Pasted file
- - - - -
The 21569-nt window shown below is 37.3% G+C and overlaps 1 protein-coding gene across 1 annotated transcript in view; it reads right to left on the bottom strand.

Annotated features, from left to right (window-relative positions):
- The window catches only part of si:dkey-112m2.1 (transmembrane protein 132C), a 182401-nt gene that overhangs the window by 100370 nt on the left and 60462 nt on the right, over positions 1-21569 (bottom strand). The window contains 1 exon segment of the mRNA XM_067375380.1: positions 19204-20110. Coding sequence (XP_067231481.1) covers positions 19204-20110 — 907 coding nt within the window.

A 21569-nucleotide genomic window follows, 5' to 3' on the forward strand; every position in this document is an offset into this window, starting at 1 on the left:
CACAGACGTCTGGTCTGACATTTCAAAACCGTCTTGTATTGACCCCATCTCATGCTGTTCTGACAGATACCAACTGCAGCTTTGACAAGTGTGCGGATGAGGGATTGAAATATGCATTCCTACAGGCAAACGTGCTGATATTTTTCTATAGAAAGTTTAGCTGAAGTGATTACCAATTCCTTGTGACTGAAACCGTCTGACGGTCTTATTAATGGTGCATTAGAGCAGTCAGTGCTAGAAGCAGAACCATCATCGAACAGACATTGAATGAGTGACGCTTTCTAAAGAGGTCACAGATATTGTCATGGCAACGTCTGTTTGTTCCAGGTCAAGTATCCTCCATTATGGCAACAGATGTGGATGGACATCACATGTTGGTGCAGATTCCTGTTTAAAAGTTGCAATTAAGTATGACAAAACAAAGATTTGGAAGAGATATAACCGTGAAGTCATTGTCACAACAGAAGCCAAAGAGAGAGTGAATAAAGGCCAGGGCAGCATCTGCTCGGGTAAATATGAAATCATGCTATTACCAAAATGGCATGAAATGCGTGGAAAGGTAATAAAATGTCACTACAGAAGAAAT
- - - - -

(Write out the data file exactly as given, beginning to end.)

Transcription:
The 21569-nt window shown below is 37.3% G+C and overlaps 1 protein-coding gene across 1 annotated transcript in view; it reads right to left on the bottom strand.

Annotated features, from left to right (window-relative positions):
- The window catches only part of si:dkey-112m2.1 (transmembrane protein 132C), a 182401-nt gene that overhangs the window by 100370 nt on the left and 60462 nt on the right, over positions 1-21569 (bottom strand). The window contains 1 exon segment of the mRNA XM_067375380.1: positions 19204-20110. Coding sequence (XP_067231481.1) covers positions 19204-20110 — 907 coding nt within the window.

A 21569-nucleotide genomic window follows, 5' to 3' on the forward strand; every position in this document is an offset into this window, starting at 1 on the left:
CACAGACGTCTGGTCTGACATTTCAAAACCGTCTTGTATTGACCCCATCTCATGCTGTTCTGACAGATACCAACTGCAGCTTTGACAAGTGTGCGGATGAGGGATTGAAATATGCATTCCTACAGGCAAACGTGCTGATATTTTTCTATAGAAAGTTTAGCTGAAGTGATTACCAATTCCTTGTGACTGAAACCGTCTGACGGTCTTATTAATGGTGCATTAGAGCAGTCAGTGCTAGAAGCAGAACCATCATCGAACAGACATTGAATGAGTGACGCTTTCTAAAGAGGTCACAGATATTGTCATGGCAACGTCTGTTTGTTCCAGGTCAAGTATCCTCCATTATGGCAACAGATGTGGATGGACATCACATGTTGGTGCAGATTCCTGTTTAAAAGTTGCAATTAAGTATGACAAAACAAAGATTTGGAAGAGATATAACCGTGAAGTCATTGTCACAACAGAAGCCAAAGAGAGAGTGAATAAAGGCCAGGGCAGCATCTGCTCGGGTAAATATGAAATCATGCTATTACCAAAATGGCATGAAATGCGTGGAAAGGTAATAAAATGTCACTACAGAAGAAAT